« Reply #93 on: May 10, 2018, 11:09:43 AM »
Some college.  I finished with over 120 credit hours. I hate writing research papers, and the senior seminar class required a 20 page research paper.  I attempted that class 4 or 5 times before I realized I had to stop before I hurt myself from the stress.  So I stopped officially two classes short of my degree: the senior seminar, and one upper division liberal studies class.

If I could do it over again, I would have made sure to get my associates at least, but at the time I knew I was going to get my bachelors, so why worry about the associates?

Not having the degree has hurt some on the confidence level, and for some jobs that require a 4 year degree, any degree, even if it's unrelated.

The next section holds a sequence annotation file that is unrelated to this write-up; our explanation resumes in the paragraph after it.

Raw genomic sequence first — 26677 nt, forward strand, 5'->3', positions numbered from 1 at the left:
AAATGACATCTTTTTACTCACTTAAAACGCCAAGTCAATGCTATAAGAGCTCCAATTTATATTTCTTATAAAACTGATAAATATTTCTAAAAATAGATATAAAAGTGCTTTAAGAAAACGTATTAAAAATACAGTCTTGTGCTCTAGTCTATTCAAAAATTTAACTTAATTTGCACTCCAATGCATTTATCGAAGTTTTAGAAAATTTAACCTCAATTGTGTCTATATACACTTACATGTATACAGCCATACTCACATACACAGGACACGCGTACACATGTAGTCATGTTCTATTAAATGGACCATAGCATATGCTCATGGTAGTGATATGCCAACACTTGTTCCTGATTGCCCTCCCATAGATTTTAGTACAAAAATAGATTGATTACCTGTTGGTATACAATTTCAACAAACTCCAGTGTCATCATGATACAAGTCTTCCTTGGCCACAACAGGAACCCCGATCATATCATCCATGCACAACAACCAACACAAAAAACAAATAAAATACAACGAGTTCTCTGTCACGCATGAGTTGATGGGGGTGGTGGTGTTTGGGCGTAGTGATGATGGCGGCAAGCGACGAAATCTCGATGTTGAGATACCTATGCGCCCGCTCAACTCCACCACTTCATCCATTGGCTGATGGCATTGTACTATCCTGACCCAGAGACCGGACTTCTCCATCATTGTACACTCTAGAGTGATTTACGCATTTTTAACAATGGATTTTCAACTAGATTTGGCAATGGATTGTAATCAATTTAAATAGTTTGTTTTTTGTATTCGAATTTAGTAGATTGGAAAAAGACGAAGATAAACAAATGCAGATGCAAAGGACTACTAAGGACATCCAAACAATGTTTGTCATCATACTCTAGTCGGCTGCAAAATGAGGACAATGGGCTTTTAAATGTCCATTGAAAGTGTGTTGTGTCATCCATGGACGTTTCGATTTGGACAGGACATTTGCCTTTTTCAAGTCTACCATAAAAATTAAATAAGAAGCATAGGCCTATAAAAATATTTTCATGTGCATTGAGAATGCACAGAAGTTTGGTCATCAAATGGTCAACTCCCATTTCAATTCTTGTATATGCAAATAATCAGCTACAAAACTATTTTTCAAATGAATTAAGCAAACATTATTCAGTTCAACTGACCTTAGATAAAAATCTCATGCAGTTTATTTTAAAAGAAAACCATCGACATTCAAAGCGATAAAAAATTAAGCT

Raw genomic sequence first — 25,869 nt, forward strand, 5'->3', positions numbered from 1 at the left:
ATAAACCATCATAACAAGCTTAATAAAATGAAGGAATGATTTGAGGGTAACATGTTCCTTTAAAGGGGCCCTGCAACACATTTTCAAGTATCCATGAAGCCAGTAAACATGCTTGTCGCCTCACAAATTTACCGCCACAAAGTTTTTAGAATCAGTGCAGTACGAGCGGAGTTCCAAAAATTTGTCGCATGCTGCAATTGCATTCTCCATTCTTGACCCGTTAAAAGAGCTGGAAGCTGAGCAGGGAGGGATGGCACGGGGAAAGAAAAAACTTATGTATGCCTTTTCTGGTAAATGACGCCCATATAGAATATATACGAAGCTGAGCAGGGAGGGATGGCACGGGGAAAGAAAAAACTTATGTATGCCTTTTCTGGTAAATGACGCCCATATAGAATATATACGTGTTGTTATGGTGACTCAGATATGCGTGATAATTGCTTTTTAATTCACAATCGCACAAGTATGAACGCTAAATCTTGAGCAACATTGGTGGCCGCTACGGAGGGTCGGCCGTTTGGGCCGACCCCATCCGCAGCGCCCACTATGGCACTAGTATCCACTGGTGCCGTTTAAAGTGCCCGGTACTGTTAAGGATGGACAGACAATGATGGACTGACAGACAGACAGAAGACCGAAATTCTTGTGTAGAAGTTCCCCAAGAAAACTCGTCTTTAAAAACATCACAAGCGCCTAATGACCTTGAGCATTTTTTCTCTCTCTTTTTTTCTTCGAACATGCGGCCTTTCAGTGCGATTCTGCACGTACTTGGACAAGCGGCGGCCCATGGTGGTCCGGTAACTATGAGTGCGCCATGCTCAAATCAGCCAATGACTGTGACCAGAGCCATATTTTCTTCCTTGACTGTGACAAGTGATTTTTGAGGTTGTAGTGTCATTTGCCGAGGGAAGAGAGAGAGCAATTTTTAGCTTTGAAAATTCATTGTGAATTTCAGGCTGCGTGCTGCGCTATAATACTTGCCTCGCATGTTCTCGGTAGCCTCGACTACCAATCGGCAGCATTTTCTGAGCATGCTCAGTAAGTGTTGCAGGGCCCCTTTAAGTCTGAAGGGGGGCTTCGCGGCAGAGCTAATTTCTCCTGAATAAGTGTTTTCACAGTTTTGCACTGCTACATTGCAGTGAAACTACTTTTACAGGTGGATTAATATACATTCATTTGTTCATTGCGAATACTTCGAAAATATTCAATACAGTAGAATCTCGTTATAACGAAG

Very similar situation here, though my confidence is higher because of it. I've only had it take me out of the running for a handful of jobs where the recruiter reached out to me based on my LinkedIn profile, and we cordially ended the call. Any job I've been interested in, it has not been an issue, even where it's part of the "requirements" in the job posting/description/requisition.

After a certain point in your career, experience > degree.

I'm sure this varies by industry, and STEM will be an area where formal schooling is the norm. That would also explain the high percentage of STEM employed forum members vs. the education level on these boards.
For the most part yes.  I work with a number of folks in facilities, and they have told me that increasingly, companies are looking for degrees.  That doesn't mean they aren't employable, just that there are fewer companies willing to look at them.  These are men in their 50's.  One of them managed to get a job at a big tech company anyway!